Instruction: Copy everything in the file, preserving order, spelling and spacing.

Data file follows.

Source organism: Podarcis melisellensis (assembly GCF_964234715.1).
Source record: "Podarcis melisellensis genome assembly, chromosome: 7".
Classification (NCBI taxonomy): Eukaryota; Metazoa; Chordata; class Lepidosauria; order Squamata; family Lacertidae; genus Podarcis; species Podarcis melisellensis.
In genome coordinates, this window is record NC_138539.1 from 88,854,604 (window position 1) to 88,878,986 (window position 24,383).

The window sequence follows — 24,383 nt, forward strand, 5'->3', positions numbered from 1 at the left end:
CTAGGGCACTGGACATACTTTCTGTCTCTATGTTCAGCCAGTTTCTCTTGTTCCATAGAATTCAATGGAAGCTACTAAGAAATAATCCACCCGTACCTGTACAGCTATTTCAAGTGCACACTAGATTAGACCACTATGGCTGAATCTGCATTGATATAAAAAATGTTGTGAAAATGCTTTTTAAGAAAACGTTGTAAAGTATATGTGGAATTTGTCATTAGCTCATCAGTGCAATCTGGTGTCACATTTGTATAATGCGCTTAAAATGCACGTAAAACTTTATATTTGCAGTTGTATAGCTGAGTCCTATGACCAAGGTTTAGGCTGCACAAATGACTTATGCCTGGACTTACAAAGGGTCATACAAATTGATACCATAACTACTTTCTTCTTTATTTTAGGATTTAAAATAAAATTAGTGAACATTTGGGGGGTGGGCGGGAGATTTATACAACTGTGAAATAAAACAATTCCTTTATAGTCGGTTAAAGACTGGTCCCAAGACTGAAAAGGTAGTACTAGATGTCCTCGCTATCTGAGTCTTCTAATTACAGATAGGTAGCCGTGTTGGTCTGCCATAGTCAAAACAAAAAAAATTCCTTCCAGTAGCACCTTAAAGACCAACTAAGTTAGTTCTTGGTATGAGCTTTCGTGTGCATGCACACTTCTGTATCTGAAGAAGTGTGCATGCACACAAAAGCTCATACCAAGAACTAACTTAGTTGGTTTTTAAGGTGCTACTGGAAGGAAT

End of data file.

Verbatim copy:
Source organism: Podarcis melisellensis (assembly GCF_964234715.1).
Source record: "Podarcis melisellensis genome assembly, chromosome: 7".
Classification (NCBI taxonomy): Eukaryota; Metazoa; Chordata; class Lepidosauria; order Squamata; family Lacertidae; genus Podarcis; species Podarcis melisellensis.
In genome coordinates, this window is record NC_138539.1 from 88,854,604 (window position 1) to 88,878,986 (window position 24,383).

The window sequence follows — 24,383 nt, forward strand, 5'->3', positions numbered from 1 at the left end:
CTAGGGCACTGGACATACTTTCTGTCTCTATGTTCAGCCAGTTTCTCTTGTTCCATAGAATTCAATGGAAGCTACTAAGAAATAATCCACCCGTACCTGTACAGCTATTTCAAGTGCACACTAGATTAGACCACTATGGCTGAATCTGCATTGATATAAAAAATGTTGTGAAAATGCTTTTTAAGAAAACGTTGTAAAGTATATGTGGAATTTGTCATTAGCTCATCAGTGCAATCTGGTGTCACATTTGTATAATGCGCTTAAAATGCACGTAAAACTTTATATTTGCAGTTGTATAGCTGAGTCCTATGACCAAGGTTTAGGCTGCACAAATGACTTATGCCTGGACTTACAAAGGGTCATACAAATTGATACCATAACTACTTTCTTCTTTATTTTAGGATTTAAAATAAAATTAGTGAACATTTGGGGGGTGGGCGGGAGATTTATACAACTGTGAAATAAAACAATTCCTTTATAGTCGGTTAAAGACTGGTCCCAAGACTGAAAAGGTAGTACTAGATGTCCTCGCTATCTGAGTCTTCTAATTACAGATAGGTAGCCGTGTTGGTCTGCCATAGTCAAAACAAAAAAAATTCCTTCCAGTAGCACCTTAAAGACCAACTAAGTTAGTTCTTGGTATGAGCTTTCGTGTGCATGCACACTTCTGTATCTGAAGAAGTGTGCATGCACACAAAAGCTCATACCAAGAACTAACTTAGTTGGTTTTTAAGGTGCTACTGGAAGGAAT